- The Stacks Grants Program is piloting a decentralized grants program. The program aims to implement a voting system in Q3.
- Stacks Foundation awarded critical bounties and listed several more with 12 BTC and 250,000 STX in rewards.
Notable core development efforts and achievements include:
- Stacks core development items such as sBTC and the Nakamoto release were continued.
- The first alpha Subnet went live on testnet. Stacks Subnets, similar to Avalanche Subnets, are an application-specific, multichain scaling approach to handle high throughput, low latency workloads.
- Stacks 2.4 was activated via a hard fork. It included fixes for a denial of service vulnerability, a bug related to trait passing, and PoX.
- A denial of service vulnerability was discovered and triggered. The bug, however, had a fix already completed and was quickly deployed by node operators via SIP-024.
- Stacks’ Bitcoin MEV issue was identified and explored in various forums and SIP community calls.
Notable ecosystem developments include:
- UWU, a stablecoin protocol, launched in beta. UWU uses two tokens for operations:UWU Cash, an overcollateralized stablecoin backed by STXUWU Share, a utility token for protocol revenue
- UWU Cash, an overcollateralized stablecoin backed by STX
- UWU Share, a utility token for protocol revenue
- Clarity 2.1 was released.
- SIP-009 introduced a Stacks NFT standard.
- Degens NFTs, linked to BNS, launched.
- Gaming toolkit Force Prime launched in alpha.
- Hiro announced a hosted browser IDE for contract deployment.
Stacks experienced an MEV issue related to Bitcoin miners. The MEV issue itself was not unexpected, as shared security models carry various risks. These risks include:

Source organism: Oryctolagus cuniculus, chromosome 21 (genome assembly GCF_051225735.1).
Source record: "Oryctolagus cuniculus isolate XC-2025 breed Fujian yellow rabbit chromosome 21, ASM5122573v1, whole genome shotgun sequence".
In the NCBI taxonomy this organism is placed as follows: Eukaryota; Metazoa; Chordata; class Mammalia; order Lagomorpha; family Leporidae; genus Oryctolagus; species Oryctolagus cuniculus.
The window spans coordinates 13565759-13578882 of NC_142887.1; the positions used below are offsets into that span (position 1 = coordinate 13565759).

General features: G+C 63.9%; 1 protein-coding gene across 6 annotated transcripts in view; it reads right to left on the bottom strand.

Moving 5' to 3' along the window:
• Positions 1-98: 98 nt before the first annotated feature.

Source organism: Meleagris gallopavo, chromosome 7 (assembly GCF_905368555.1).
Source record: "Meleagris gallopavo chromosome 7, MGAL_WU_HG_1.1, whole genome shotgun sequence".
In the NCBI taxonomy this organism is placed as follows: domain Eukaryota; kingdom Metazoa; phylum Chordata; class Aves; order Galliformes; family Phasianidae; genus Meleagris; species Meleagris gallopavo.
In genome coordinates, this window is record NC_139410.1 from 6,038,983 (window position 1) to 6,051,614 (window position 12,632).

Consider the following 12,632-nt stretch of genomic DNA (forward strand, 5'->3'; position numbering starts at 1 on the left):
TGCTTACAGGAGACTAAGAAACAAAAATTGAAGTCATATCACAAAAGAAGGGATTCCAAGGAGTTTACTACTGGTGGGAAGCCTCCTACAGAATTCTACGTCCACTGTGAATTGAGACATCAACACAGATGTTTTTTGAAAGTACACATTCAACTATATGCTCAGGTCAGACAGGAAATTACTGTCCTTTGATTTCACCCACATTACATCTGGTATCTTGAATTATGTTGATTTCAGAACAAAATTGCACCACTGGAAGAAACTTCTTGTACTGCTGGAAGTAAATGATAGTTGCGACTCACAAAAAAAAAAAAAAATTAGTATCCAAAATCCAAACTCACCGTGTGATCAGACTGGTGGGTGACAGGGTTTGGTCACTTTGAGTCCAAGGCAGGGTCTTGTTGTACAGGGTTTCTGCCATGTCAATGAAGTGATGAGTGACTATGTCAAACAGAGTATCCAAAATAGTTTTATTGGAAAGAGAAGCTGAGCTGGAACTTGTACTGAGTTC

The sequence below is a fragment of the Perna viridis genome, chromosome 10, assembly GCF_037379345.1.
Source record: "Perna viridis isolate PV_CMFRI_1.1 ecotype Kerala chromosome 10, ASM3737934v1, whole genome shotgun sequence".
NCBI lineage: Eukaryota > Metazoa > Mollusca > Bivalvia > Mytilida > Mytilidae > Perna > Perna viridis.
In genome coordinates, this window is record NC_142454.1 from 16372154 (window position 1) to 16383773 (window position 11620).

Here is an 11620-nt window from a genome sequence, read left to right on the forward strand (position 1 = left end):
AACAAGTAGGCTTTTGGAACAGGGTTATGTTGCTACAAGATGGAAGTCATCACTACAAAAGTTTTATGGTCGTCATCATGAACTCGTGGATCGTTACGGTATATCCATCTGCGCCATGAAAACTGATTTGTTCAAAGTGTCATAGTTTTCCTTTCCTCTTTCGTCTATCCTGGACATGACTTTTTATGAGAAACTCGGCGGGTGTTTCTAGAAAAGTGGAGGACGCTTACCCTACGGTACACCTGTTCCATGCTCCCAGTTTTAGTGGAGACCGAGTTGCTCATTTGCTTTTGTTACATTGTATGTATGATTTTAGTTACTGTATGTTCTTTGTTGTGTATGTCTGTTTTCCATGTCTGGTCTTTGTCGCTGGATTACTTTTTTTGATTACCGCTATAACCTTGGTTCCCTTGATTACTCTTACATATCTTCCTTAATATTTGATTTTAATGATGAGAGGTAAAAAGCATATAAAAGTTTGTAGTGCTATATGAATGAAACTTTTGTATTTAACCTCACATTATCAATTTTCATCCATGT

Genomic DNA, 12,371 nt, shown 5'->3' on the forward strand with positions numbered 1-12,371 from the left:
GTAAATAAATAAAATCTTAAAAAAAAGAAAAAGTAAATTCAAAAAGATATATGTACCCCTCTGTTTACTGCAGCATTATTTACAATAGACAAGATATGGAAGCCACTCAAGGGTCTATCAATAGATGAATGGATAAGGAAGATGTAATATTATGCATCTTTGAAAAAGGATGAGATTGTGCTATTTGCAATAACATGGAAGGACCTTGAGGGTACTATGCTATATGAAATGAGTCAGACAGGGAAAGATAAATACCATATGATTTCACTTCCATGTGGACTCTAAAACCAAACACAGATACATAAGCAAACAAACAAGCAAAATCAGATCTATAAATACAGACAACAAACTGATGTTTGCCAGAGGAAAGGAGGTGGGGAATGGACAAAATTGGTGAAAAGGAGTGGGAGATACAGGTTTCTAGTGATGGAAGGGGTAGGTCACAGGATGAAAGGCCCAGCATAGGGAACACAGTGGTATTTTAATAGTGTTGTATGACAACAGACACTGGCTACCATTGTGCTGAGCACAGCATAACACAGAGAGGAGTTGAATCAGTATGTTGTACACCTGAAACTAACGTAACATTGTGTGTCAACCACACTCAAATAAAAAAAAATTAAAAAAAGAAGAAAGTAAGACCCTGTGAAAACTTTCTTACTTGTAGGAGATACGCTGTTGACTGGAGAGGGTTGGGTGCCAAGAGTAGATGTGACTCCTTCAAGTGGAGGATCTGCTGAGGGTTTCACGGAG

Stacks’ PoX is similar to merge-mining in that a miner on the “parent chain” (i.e., Bitcoin) could carry out an attack with no risk of financial loss. This occurred when a major Bitcoin mining pool started to only include commitments from their own Stacks miner, collecting a disproportionate amount of rewards or even all of the rewards. This extraction of value was technically always possible, but it was only recently exploited as Stacks has grown larger and become more profitable.
The community has been exploring several solutions, including ideas such as:
Gaining access to BTC’s liquidity in a smart contract-enabled environment would mean gaining access to massive amounts of liquidity. Ethereum’s wBTC had a market cap of $4.8 billion as of the end of Q2. sBTC, however, promises an even more trustless version of BTC in the Stacks ecosystem. sBTC entered alpha testing in Q2 and could prove to be the most attractive version of bridged BTC yet. Bitcoin Writes provides weekly sBTC updates.
The sBTC whitepaper, released in December 2022, details a trust-minimized two-way Bitcoin peg system. sBTC is still in development and is positioned to be the first decentralized, non-custodial Bitcoin peg that allows smart contracts to write back to the Bitcoin blockchain. sBTC allows BTC to move freely between the Bitcoin and Stacks networks and deploy liquidity from Bitcoin directly to Stacks for DeFi, NFTs, and more. As with other bridged versions of BTC, moving off of the Bitcoin network is simpler than moving onto it.
In the case of Stacks and sBTC, users send BTC to a threshold wallet where sBTC is minted by Stacks consensus and backed by BTC 1:1. Because Stacks already reads the Bitcoin mainchain, there are no additional trust assumptions outside of Stacks and Bitcoin.
However, the peg-out – moving from sBTC on Stacks to BTC on Bitcoin – is not as straightforward and comes with additional trust assumptions. By utilizing the open-source and dynamic set of stackers and delegating them to be threshold signers, Stackers inherit the responsibility to fulfill sBTC peg-out requests. Since Stackers already have an economic incentive, peg fees become unnecessary. There is an economic trust assumption on the peg-out, unlike the cryptographic trust assumption on the initial peg. Due to this trust assumption, the peg is just trust-minimized and not entirely trustless.
Unlike other synthetic BTC variants, like wBTC (wrapped BTC) and RBTC (Rootstock BTC), sBTC doesn’t rely on federations or centralized custodians. Instead, sBTC relies on an open network in which anyone can help maintain the peg. The open membership of users is maintained by incentivizing users to behave rationally as the most profitable course of action. sBTC is somewhat similar in design to tBTC (Keep Network BTC), a permissionless Ethereum-wrapped BTC. However, tBTC is settled on Ethereum, and it utilizes an additional set of signers for peg requests and overcollateralization ratios.